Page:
COCKBURN: Well, people who – that was a senior Pentagon official who, unfortunately, didn’t want to be named – not a political appointee, but a career official, who was in these meetings.
And he said that Myers, who was personally selected by Rumsfeld to be chairman of the Joint Chiefs, was a sycophant. Other people called him – you know, Rumsfeld gave him a very hard time.
Someone else, who was a White House official, referred to him as an abused puppy. Apparently a very nice fellow. He is a very nice fellow, but would never stand up to Rumsfeld and felt would always try and please Rumsfeld and do Rumsfeld’s bidding.
LAMB: I don’t know what the word is, but is it fair to use this language in a book like this about all these different people – stupid, sycophant, ruthless, and all that – when some of these people won’t step up and be quoted by name?
COCKBURN: Well, I think, when in the circle – in the White House and in the Pentagon and elsewhere in the administration – that is the general impression, that’s what people say – I mean, would it be fair to deny the reader the knowledge that this is how their peers talked about them?
I think one should give people – this is the way Myers, Feith, Wolfowitz and all the other people I talk about, are talked about.
LAMB: Well, let me just talk about Richard Myers. I’ve never met the man, but he was a four star general in the Air Force. He had to be, had to have something, or he couldn’t have – I mean, that’s a pretty far road to go, all the way up there. I don’t know whether he was Academy or not, Air Force Academy.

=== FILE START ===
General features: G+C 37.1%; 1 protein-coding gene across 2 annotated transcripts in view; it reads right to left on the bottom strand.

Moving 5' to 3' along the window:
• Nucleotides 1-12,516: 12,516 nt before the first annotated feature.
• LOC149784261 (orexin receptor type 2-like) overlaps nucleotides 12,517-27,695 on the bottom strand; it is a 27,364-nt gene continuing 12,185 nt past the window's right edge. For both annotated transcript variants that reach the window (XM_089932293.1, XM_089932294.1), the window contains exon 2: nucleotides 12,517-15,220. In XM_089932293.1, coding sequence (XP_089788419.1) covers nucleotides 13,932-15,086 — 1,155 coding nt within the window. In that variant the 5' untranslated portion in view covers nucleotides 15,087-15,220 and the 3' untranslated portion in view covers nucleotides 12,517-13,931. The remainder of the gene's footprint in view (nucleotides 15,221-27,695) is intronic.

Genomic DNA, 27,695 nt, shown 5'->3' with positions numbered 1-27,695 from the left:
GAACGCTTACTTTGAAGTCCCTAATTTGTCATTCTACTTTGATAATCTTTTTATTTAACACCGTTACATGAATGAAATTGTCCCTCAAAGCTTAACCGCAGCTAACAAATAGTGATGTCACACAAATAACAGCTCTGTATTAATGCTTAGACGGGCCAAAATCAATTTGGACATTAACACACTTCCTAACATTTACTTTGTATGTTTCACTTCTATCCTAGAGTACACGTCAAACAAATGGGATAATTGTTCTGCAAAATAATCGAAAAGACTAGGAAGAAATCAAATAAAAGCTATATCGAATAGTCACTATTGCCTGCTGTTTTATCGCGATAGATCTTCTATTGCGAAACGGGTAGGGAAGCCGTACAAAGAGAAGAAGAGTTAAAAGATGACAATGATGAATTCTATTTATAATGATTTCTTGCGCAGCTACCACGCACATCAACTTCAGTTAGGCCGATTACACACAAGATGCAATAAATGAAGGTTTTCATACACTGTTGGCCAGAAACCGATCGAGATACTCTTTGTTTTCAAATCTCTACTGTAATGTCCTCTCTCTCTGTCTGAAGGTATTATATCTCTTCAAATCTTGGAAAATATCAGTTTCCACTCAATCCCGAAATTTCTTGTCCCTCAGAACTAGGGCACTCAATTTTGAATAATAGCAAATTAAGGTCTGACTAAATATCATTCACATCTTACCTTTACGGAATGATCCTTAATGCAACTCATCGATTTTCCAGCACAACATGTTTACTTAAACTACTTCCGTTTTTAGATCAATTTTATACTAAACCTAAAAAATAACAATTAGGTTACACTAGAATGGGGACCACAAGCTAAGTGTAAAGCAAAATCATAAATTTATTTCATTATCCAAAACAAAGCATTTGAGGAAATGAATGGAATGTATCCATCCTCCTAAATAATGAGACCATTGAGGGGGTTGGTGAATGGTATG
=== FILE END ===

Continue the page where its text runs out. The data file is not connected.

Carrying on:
But anyway, here is a guy that – he had to get there with – I mean, he couldn’t have been a sycophant all the way through the process, it would seem, without – he had to perform at some point.
COCKBURN: Well, I mean, unfortunately, what you have in the military today – I mean, not in every case, certainly – but, you know, one way to get ahead and one way a lot of officers, senior officers, do get ahead is by their loyalties are upward.
They – you know, you ingratiate yourself with your bosses and you become known among your peers as a ”political general.”
LAMB: You call Peter Pace a ”political general.”
COCKBURN: Yes. Well, that’s again, how he was regarded …
LAMB: Current chairman.
COCKBURN: Yes, the current chairman. Although it’s interesting. Now, I guess, he’s coming – he seems to be prepared to step over the traces (ph), occasionally. But he was known as ”Perfect Peter,” because again, these officers are very intensely ambitious, some of them. And they do – you know, they perform their assigned tasks very adequately, to the satisfaction of their superiors.
And a lot of people – I mean, long before I came to this Rumsfeld subject, friends of mine in the military, in the Pentagon, have lamented the fact that the U.S. officer corps, the general officer corps, is so thickly populated with people like that, who will not say, you know, will not take a stand on principle, who, well, do what their superiors ask, which is one reason we’re in this mess.
LAMB: Why, then, do people say we have the greatest military in the world?
Or do we?
COCKBURN: Well, the greatest military for what?
LAMB: I don’t know. I mean, I see your quote …
COCKBURN: I mean, we have the – yes, I know. But I wonder, what do they mean by that?
Yes, we can blow up the rest of the world probably more efficiently than anyone else. We have a military that can fight a conventional war when the other side fights with the same kinds of weapons that we have, more efficiently than anyone else, probably.